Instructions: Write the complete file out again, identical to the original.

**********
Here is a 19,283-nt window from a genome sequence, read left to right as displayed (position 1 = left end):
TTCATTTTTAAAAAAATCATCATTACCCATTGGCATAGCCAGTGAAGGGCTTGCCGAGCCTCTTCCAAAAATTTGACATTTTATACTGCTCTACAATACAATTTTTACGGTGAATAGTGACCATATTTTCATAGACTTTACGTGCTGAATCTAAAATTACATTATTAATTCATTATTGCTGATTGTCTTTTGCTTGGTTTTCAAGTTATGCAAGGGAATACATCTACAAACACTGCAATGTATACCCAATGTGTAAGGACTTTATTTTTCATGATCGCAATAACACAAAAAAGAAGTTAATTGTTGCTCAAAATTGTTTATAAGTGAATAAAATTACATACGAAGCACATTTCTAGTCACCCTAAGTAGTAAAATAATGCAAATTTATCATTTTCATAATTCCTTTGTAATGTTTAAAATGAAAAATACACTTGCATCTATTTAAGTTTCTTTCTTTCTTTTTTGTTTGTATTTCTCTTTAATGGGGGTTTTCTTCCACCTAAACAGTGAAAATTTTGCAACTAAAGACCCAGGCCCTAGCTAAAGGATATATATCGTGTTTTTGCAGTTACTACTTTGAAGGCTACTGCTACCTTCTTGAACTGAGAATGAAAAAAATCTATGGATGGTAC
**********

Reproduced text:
Here is a 19,283-nt window from a genome sequence, read left to right as displayed (position 1 = left end):
TTCATTTTTAAAAAAATCATCATTACCCATTGGCATAGCCAGTGAAGGGCTTGCCGAGCCTCTTCCAAAAATTTGACATTTTATACTGCTCTACAATACAATTTTTACGGTGAATAGTGACCATATTTTCATAGACTTTACGTGCTGAATCTAAAATTACATTATTAATTCATTATTGCTGATTGTCTTTTGCTTGGTTTTCAAGTTATGCAAGGGAATACATCTACAAACACTGCAATGTATACCCAATGTGTAAGGACTTTATTTTTCATGATCGCAATAACACAAAAAAGAAGTTAATTGTTGCTCAAAATTGTTTATAAGTGAATAAAATTACATACGAAGCACATTTCTAGTCACCCTAAGTAGTAAAATAATGCAAATTTATCATTTTCATAATTCCTTTGTAATGTTTAAAATGAAAAATACACTTGCATCTATTTAAGTTTCTTTCTTTCTTTTTTGTTTGTATTTCTCTTTAATGGGGGTTTTCTTCCACCTAAACAGTGAAAATTTTGCAACTAAAGACCCAGGCCCTAGCTAAAGGATATATATCGTGTTTTTGCAGTTACTACTTTGAAGGCTACTGCTACCTTCTTGAACTGAGAATGAAAAAAATCTATGGATGGTAC